Published November 29, 2015
There was extra security inside a Washington courtroom Tuesday for the sentencing of a man who in June murdered two sex offenders on the Olympic Peninsula.
Superior Court Judge S. Brooke Taylor told the killer, Patrick Drum, 34, that the beefed up security was in place for his protection.
"We treat you better than you treated them (his two victims)," Taylor said, according to The Sequim Gazette.
Drum, who was sentenced to life in prison without parole, pleaded guilty in August for killing 28-year-old Gary L. Blanton Jr., and 56-year-old Jerry W. Ray. Authorities say it was part of a vendetta against sex offenders.
The Sequim Gazette reported that Ray pleaded guilty in May 2002 to two counts of child rape involving a 7-year-old and a 4-year-old. Blaton’s wife told the paper that his charges stemmed from being "caught having sex in high school."
Blanton was living at Drum's residence in Sequim when he was killed. Drum drove to Ray's home a few miles away and killed him the next morning, authorities said.
Drum also stated that he had intended to drive to Jefferson County where another sex offender resided, with the intent to kill him, too, a probable cause statement read.
Deputies found a note in a rental car that led to the victims and identified Drum as a suspect. The note said, "It had to be done."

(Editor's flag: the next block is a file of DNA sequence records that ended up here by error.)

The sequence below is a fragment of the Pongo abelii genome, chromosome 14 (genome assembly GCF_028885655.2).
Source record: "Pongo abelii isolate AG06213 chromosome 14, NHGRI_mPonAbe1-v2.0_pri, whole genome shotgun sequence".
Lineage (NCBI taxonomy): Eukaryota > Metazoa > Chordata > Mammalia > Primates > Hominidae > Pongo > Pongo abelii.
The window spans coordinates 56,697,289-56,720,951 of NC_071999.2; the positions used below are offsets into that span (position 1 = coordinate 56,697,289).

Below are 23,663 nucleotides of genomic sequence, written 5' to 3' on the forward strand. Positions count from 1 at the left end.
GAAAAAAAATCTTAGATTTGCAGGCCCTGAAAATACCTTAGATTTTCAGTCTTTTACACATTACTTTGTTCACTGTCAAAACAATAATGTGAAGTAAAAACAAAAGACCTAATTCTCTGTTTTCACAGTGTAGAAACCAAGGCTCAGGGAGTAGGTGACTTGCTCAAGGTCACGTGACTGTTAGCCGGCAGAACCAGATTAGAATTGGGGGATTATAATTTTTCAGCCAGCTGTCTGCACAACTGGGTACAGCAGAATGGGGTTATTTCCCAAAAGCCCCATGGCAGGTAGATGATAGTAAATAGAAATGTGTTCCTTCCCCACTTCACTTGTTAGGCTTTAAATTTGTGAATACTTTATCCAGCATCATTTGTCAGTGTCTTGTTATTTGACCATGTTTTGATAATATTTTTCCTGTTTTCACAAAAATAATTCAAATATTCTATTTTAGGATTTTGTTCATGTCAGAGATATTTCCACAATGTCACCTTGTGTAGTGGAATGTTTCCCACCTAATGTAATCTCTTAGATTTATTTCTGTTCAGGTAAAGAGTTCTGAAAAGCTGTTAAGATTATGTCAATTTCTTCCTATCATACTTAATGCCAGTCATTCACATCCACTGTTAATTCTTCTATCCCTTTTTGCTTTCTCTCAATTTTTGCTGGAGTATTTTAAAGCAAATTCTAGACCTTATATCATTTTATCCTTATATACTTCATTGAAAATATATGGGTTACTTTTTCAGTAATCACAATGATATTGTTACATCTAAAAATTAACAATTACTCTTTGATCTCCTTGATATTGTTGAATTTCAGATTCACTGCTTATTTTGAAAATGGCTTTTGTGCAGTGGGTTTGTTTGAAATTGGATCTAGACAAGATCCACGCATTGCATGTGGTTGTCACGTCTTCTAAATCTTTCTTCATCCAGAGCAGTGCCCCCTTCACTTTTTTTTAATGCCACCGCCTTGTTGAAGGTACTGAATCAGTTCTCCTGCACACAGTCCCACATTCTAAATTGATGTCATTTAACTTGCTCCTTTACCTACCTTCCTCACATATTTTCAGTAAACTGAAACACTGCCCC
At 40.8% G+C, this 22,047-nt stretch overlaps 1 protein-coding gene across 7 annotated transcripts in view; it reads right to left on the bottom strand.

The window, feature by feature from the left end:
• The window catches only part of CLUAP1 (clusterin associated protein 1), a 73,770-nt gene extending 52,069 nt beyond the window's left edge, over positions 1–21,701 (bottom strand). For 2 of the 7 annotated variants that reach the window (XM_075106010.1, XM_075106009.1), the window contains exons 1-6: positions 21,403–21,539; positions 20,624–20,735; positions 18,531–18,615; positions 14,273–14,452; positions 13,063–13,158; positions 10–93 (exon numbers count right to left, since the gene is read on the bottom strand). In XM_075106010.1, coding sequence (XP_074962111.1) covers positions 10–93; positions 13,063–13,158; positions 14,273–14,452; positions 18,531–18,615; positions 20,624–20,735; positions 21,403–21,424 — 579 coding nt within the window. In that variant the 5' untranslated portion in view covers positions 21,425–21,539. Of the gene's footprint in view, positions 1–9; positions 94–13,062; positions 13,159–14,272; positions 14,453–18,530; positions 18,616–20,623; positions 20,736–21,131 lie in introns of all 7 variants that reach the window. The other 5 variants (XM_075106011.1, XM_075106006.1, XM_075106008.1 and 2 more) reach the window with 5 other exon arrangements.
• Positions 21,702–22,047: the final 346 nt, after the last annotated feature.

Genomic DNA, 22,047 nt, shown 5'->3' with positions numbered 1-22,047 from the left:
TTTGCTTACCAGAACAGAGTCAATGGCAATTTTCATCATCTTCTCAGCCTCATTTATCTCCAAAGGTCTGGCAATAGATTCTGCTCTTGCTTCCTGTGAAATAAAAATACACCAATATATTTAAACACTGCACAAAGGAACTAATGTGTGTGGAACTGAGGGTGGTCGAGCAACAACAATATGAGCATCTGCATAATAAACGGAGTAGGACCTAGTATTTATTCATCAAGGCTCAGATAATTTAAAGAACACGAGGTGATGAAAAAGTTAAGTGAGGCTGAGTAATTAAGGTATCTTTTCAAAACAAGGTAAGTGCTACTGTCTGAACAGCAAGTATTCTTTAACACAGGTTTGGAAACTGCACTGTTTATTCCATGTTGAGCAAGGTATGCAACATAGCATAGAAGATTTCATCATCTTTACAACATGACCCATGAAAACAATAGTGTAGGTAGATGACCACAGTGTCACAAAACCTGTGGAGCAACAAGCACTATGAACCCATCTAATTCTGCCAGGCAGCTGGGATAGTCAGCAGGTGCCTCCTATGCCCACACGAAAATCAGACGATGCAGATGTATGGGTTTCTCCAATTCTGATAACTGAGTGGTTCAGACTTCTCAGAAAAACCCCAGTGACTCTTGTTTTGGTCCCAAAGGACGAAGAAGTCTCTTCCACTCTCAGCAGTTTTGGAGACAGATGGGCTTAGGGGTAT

Drum, a convicted felon who reportedly served four years for drug-related offenses, knew both men were sex offenders. Both were shot multiple times and Drum was armed with a 9mm pistol when he was arrested, authorities said. He took full responsibility for "taking care of some problems," authorities said.
During the sentencing, Deb Kelly, the Clallam County prosecuting attorney, reportedly spoke out against Drum's vigilantism and said, "It is unfortunate there are those people who admire what he did. It is despicable and disgusting."
Paul Ray, the father of one of Drum’s victims, told the court that his son was his primary caregiver and he has "no sympathy for the man that shot and killed" him.
Judge Ken Williams warned others against vigilantism.
KOMO-TV reported that the judge told Drum's supporters to back off from attacks on the victims' families. The wife of one of the victims said people who support Drum and consider him a "hero" have stalked their house, thrown things at their car, spat on them and more.
Drum said he never intended to hurt the families and called it "collateral damage," The Peninsula Daily News reported.
As Drum was being lead out of court he turned to his friends and family in the gallery he loved them and a friend of Blanton responded, "See you in hell."
The Associated Press contributed to this report